You would think the introduction of a 5p plastic back tax is pretty straightforward: you need a bag, you pay 5%.
Well, not exactly.
Till operators will, from 5 October, have a new role as tax experts, as they will be the ones who have to decide whether you pay for your plastic or not.
From this date, England will join Scotland, Wales and Northern Ireland and charge 5p for a carrier bag generating 0.83p in VAT for HM Revenue & Customs.
But, the till operator will have to make sure that the bag 'qualifies' as a bag, before they charge you. According to accountants Baker Tilly - who have been studying the new rules - a bag is 'unused, plastic, with handles, 70 microns thick or less' (no, I don't know what microns are either).
Pretty straightforward, you'd think, but there are a lot of exemptions for things like fish and meat products, unwrapped food for human consumption – such as chips, unwrapped blades and axes, and even for 'live aquatic creatures in water'.
Oh, and if your cobbler gives you your shoes back in a plastic bag, that bag is free too.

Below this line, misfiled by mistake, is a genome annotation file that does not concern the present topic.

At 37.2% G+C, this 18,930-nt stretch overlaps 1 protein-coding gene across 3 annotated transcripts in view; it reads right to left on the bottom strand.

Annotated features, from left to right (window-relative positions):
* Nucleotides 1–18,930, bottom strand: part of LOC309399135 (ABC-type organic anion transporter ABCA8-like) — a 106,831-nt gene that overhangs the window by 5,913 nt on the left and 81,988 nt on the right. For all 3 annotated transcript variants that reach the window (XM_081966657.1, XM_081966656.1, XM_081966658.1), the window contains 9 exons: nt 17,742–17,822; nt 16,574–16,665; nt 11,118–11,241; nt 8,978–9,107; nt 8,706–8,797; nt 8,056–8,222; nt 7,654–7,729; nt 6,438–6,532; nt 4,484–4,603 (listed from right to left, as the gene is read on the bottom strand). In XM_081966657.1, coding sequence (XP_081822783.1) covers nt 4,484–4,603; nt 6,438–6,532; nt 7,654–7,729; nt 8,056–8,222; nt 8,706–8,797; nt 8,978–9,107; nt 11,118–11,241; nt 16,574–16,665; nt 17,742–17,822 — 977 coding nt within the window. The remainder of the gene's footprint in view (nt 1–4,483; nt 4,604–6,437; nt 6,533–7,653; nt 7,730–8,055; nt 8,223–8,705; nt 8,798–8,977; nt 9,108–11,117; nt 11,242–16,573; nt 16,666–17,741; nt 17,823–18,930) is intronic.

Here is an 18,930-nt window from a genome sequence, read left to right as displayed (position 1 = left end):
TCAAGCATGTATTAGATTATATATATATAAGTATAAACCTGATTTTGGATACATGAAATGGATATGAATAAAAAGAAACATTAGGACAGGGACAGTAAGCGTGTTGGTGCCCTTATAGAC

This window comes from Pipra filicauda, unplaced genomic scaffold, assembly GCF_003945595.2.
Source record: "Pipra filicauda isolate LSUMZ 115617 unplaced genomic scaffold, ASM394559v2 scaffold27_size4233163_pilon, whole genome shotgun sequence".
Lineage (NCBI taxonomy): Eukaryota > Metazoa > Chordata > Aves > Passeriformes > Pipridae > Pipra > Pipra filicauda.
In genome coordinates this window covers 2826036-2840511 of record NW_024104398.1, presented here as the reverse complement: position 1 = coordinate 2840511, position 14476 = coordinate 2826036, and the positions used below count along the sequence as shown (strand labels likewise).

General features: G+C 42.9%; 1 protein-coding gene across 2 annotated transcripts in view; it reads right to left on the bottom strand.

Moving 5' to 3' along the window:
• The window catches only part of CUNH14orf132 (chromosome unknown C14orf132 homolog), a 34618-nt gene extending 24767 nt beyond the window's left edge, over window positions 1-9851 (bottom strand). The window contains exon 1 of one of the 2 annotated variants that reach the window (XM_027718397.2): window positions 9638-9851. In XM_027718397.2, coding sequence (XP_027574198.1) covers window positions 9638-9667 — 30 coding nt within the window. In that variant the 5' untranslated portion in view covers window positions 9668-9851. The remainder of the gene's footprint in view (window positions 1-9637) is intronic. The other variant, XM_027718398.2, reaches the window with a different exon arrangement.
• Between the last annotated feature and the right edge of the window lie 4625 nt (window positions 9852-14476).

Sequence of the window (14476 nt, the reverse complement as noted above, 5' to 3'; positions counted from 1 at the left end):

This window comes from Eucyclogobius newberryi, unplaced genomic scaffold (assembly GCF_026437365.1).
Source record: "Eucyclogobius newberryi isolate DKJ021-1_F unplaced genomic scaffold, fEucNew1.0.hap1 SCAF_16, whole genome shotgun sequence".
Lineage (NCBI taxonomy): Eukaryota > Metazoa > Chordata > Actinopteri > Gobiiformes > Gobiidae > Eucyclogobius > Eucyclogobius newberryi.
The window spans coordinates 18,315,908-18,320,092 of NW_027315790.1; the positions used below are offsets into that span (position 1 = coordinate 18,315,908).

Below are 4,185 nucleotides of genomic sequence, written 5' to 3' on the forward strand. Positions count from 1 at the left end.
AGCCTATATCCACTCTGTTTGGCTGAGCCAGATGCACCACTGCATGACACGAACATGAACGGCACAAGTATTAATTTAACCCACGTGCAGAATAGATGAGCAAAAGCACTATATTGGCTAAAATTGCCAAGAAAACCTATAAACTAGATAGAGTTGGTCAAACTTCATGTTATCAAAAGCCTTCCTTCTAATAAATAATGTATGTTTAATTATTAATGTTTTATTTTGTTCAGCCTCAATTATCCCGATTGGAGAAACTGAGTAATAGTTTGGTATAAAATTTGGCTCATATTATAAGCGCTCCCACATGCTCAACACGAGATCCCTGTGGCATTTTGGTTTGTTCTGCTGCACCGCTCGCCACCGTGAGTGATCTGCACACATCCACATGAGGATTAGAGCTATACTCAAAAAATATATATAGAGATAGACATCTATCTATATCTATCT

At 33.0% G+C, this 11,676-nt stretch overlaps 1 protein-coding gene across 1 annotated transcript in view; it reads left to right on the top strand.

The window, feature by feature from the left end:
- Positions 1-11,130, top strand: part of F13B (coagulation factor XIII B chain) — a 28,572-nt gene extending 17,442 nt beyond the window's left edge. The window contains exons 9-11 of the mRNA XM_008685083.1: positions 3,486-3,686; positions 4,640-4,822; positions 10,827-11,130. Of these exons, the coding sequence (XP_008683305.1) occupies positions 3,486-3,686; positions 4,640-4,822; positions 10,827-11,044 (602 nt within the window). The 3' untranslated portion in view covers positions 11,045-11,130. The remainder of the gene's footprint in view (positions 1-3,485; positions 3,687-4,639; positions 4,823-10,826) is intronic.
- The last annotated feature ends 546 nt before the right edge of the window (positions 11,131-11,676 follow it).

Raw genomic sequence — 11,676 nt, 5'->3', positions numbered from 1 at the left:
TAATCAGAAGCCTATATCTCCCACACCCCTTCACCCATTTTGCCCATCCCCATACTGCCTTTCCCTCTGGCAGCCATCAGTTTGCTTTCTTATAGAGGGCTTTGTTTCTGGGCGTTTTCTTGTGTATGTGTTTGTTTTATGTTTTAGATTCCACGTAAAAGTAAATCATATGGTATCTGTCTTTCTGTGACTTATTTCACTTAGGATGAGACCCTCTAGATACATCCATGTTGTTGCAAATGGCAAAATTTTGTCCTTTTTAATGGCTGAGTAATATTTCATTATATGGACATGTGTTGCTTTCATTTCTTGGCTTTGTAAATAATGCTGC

To make it even more confusing the guidance from the taxman is this: 'A bag can contain multiple items from [the exemption] list and not incur a charge. However, if the bag contains other items then, the 5p charge is applicable.
Baker Tilly's solution is 'buy a bag for life' which will make life much easier for people working at your local supermarket.
And this is potentially what people will do if experience in other parts of the country are anything to go by.
Last year, people living in England used 8.3 billion plastic carrier bags, which under the new rules would net HMRC around £70 million in VAT. However, since the 5p charge was introduced in Scotland last October, the number of single use carrier bags has fallen by 149 million, or 80%.
On this calculation, HMRC would only net around £14 million in VAT, which isn't a bad return when you consider its getting people at the checkouts to do its job for it.
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